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Prosecution Strategies in Domestic Violence Felonies: Telling the Story of Domestic Violence, Executive Summary

NCJ Number
194074
Date Published
April 1998
Length
16 pages
Author(s)
Carolyn C. Hartley Ph.D.; Roxann Ryan J.D.
Agencies
NIJ-Sponsored
Publication Series
Publication Type
Report (Summary), Report (Study/Research)
Grant Number(s)
95-WT-NX-0003
Annotation
Based on an analysis of the trial strategies used by prosecutors in 40 domestic violence cases in Iowa, this study recommends a prosecution strategy most likely to yield convictions on the initial charge.
Abstract
Trial transcripts were used to identify the prosecution strategies used in the 40 trials, which involved both fatal and nonfatal domestic-violence felonies. The trial transcripts suggested that prosecutors were generally aware of the likely defense to be used, and they structured their prosecution strategies to anticipate these defenses. Defense themes and strategies included self-defense or provocation, attempting to downgrade the offense to a lesser charge, diminished responsibility, and the raising of reasonable doubt that the defendant even committed the offense. Various defense strategies included attempting to manipulate common public misconceptions and myths about domestic violence. In countering such defense efforts to build on jurors' conditioned misconceptions of the dynamics of domestic violence, prosecutors must assist jurors in understanding the dynamics of domestic violence by "telling the story" of domestic violence. In domestic violence cases, the incident by itself is not an adequate unit of information for jurors. Context information about the relationship or prior abuse completes the story and can dispel some myths about domestic violence. The use of expert testimony would be the most direct method for "educating" jurors about the dynamics of domestic violence. The testimony of experts who have researched the phenomenon of domestic violence can help the jury to understand the context of the larger abusive relationship and the rationale behind the victim's actions. 26 notes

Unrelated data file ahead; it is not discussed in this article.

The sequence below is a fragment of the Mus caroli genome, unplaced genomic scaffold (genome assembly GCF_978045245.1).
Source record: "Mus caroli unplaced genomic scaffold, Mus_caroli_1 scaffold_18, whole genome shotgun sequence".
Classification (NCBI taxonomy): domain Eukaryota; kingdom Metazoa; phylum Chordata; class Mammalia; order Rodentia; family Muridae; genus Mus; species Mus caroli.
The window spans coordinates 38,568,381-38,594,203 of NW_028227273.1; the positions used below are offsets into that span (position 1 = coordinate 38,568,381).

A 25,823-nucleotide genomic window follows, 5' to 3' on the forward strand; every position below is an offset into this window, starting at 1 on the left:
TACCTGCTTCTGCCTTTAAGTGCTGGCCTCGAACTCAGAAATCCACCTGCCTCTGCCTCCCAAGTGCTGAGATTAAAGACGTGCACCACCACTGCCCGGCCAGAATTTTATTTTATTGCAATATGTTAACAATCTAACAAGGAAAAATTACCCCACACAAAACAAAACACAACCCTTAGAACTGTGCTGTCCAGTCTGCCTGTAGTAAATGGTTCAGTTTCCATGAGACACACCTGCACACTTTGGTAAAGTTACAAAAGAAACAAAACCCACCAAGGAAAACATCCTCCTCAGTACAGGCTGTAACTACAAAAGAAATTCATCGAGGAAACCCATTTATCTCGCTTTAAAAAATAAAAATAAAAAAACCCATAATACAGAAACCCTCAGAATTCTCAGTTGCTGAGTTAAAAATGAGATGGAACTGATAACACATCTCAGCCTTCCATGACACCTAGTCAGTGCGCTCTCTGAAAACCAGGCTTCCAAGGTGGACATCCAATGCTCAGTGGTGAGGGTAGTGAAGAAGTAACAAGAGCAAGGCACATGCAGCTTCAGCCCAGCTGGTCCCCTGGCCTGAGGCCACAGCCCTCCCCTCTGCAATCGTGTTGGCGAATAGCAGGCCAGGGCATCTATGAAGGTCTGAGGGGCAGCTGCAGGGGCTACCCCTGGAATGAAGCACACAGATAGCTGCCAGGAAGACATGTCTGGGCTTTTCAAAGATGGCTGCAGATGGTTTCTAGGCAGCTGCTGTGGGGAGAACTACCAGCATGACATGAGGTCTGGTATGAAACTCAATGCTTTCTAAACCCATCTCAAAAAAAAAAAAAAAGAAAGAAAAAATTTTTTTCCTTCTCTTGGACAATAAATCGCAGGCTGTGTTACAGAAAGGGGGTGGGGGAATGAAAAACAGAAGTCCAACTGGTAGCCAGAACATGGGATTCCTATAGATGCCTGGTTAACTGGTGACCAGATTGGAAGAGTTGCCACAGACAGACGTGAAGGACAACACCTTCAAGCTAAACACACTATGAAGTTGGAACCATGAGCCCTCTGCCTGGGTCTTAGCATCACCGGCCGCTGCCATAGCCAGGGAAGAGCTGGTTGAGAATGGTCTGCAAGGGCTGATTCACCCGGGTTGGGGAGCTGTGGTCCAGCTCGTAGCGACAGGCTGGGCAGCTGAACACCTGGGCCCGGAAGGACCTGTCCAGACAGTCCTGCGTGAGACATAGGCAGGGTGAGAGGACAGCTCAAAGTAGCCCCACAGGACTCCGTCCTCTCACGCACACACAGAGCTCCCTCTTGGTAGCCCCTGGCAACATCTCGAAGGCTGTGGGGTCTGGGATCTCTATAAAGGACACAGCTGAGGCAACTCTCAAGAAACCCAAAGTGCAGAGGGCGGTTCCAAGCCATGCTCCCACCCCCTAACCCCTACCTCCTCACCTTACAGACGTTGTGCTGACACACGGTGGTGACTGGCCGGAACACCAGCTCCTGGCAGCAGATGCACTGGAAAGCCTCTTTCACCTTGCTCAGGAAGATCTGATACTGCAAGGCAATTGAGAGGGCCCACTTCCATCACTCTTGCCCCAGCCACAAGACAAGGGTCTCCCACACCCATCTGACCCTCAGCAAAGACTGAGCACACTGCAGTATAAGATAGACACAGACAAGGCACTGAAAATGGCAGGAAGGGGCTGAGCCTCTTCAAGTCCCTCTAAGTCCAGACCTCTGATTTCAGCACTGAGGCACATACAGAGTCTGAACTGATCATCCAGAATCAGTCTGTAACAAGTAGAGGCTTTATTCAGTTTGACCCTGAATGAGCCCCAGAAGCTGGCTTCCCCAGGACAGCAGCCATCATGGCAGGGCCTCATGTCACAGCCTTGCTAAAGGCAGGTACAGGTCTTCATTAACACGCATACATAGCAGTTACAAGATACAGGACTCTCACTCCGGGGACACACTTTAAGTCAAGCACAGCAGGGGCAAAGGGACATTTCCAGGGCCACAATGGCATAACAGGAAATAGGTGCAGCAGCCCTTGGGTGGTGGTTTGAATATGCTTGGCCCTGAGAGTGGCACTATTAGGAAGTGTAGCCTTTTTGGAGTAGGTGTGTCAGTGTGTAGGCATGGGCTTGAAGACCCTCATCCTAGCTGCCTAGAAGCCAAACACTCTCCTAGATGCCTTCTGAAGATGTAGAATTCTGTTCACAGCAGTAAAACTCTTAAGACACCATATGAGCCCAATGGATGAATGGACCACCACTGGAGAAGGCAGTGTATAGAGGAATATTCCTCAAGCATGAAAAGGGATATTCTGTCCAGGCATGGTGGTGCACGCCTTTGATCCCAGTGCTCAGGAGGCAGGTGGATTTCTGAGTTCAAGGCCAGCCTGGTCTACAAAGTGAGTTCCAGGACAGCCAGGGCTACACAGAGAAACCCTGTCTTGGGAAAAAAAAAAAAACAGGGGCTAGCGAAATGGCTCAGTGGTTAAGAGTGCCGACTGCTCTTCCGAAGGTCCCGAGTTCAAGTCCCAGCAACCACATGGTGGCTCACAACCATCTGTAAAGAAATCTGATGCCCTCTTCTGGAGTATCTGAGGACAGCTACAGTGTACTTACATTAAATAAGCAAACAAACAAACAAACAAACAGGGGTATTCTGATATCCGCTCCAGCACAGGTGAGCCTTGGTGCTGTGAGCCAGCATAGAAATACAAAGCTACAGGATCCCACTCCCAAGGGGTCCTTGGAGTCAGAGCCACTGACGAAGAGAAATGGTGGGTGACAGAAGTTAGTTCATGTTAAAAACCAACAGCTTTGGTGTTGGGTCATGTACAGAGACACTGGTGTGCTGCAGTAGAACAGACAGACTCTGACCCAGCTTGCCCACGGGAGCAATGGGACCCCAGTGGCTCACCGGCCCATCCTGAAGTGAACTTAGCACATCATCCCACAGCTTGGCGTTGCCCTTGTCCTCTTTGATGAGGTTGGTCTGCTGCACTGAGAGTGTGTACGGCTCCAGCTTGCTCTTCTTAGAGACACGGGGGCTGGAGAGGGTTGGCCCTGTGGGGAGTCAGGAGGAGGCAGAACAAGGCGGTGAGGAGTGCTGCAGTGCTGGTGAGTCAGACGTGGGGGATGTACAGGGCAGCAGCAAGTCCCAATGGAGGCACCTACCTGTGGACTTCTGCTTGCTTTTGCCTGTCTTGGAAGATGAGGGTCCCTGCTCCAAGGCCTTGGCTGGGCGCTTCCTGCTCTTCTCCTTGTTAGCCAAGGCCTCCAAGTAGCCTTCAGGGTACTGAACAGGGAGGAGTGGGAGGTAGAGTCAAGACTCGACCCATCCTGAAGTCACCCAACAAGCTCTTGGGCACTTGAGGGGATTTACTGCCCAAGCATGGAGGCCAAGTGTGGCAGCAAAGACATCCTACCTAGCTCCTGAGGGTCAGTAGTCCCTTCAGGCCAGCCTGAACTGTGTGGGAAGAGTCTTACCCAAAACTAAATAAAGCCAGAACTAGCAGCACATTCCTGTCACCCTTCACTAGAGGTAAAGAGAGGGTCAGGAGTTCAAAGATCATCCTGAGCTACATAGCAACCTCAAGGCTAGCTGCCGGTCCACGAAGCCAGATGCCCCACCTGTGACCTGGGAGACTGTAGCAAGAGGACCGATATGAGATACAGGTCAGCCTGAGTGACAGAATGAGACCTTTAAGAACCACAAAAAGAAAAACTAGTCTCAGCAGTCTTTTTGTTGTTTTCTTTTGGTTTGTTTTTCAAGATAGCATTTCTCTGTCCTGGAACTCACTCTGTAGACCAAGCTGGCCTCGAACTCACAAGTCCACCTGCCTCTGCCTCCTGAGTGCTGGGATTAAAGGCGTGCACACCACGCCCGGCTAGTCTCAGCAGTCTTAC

Date Created: August 5, 2003